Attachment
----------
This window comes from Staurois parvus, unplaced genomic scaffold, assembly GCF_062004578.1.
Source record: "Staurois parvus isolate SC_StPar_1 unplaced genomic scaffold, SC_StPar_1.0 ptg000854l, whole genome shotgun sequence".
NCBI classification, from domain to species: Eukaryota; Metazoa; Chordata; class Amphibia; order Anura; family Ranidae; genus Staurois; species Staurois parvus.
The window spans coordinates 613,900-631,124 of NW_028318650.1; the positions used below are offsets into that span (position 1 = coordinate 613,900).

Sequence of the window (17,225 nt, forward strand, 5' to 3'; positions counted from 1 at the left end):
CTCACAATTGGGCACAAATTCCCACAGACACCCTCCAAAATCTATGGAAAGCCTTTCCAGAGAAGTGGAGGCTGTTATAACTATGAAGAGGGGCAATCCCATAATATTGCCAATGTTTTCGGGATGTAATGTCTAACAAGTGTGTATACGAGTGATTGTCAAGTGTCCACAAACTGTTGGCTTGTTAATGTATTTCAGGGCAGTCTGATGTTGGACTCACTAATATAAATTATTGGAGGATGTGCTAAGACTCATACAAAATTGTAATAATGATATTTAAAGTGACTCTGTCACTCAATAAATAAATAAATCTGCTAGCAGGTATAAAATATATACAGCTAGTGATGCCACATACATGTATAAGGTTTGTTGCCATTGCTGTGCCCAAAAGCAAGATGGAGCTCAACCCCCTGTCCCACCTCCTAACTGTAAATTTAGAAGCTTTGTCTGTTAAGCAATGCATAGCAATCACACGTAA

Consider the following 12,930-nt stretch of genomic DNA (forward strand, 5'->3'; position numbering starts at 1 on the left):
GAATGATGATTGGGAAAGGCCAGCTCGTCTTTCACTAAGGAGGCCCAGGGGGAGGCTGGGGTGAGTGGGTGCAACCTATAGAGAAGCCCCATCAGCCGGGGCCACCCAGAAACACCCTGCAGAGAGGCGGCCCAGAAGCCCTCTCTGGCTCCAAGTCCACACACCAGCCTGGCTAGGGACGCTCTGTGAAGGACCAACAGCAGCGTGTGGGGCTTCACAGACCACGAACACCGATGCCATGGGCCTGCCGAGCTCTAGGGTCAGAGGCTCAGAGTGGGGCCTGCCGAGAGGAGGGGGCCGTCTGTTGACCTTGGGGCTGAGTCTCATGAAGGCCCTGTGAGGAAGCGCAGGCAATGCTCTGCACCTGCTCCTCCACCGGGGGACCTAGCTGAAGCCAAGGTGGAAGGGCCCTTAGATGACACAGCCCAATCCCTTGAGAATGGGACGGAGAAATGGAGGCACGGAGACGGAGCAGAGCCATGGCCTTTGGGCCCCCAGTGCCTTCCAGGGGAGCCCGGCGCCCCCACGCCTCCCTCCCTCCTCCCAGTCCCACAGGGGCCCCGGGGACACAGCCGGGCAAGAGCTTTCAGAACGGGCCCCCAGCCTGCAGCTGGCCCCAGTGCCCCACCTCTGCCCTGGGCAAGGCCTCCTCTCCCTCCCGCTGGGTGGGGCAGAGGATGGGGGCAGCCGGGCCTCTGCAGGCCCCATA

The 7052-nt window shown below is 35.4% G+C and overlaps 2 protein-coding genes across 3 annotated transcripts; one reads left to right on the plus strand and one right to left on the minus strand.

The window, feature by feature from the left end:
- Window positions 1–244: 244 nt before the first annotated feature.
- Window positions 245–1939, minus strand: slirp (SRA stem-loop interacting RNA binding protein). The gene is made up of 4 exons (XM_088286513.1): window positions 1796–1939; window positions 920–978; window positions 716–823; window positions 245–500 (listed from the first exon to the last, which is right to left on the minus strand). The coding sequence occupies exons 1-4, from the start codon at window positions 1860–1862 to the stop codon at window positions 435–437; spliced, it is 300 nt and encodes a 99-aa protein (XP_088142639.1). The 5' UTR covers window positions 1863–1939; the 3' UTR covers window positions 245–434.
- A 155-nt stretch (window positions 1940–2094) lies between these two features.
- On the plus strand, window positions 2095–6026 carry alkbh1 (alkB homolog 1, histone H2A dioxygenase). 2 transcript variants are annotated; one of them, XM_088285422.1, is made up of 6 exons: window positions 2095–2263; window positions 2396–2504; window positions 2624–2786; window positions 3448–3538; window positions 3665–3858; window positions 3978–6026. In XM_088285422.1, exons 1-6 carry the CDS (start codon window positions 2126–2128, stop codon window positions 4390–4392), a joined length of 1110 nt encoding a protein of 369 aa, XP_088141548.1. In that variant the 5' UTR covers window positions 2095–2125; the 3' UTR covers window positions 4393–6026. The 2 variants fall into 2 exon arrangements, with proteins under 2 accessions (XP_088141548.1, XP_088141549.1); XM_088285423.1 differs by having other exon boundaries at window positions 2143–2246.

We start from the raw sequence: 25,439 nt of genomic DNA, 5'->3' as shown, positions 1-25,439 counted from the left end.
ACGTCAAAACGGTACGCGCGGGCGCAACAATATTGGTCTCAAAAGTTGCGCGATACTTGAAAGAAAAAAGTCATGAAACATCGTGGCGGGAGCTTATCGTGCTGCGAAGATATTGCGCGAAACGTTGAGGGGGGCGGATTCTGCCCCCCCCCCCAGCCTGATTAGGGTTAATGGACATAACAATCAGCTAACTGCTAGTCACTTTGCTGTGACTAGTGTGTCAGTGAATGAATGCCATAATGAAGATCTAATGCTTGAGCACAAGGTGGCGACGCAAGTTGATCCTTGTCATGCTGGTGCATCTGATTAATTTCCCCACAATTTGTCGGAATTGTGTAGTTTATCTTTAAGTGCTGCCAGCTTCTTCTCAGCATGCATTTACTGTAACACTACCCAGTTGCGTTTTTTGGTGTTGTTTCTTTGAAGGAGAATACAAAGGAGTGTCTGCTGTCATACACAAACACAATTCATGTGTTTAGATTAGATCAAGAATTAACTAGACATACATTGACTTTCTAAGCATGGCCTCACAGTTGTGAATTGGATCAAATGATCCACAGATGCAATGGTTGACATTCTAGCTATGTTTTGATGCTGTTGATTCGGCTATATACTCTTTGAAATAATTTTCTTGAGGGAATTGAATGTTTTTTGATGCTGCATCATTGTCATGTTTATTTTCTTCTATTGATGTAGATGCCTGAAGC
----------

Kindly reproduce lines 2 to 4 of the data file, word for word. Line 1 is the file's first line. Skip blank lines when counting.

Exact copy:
Source record: "Staurois parvus isolate SC_StPar_1 unplaced genomic scaffold, SC_StPar_1.0 ptg000854l, whole genome shotgun sequence".
NCBI classification, from domain to species: Eukaryota; Metazoa; Chordata; class Amphibia; order Anura; family Ranidae; genus Staurois; species Staurois parvus.
The window spans coordinates 613,900-631,124 of NW_028318650.1; the positions used below are offsets into that span (position 1 = coordinate 613,900).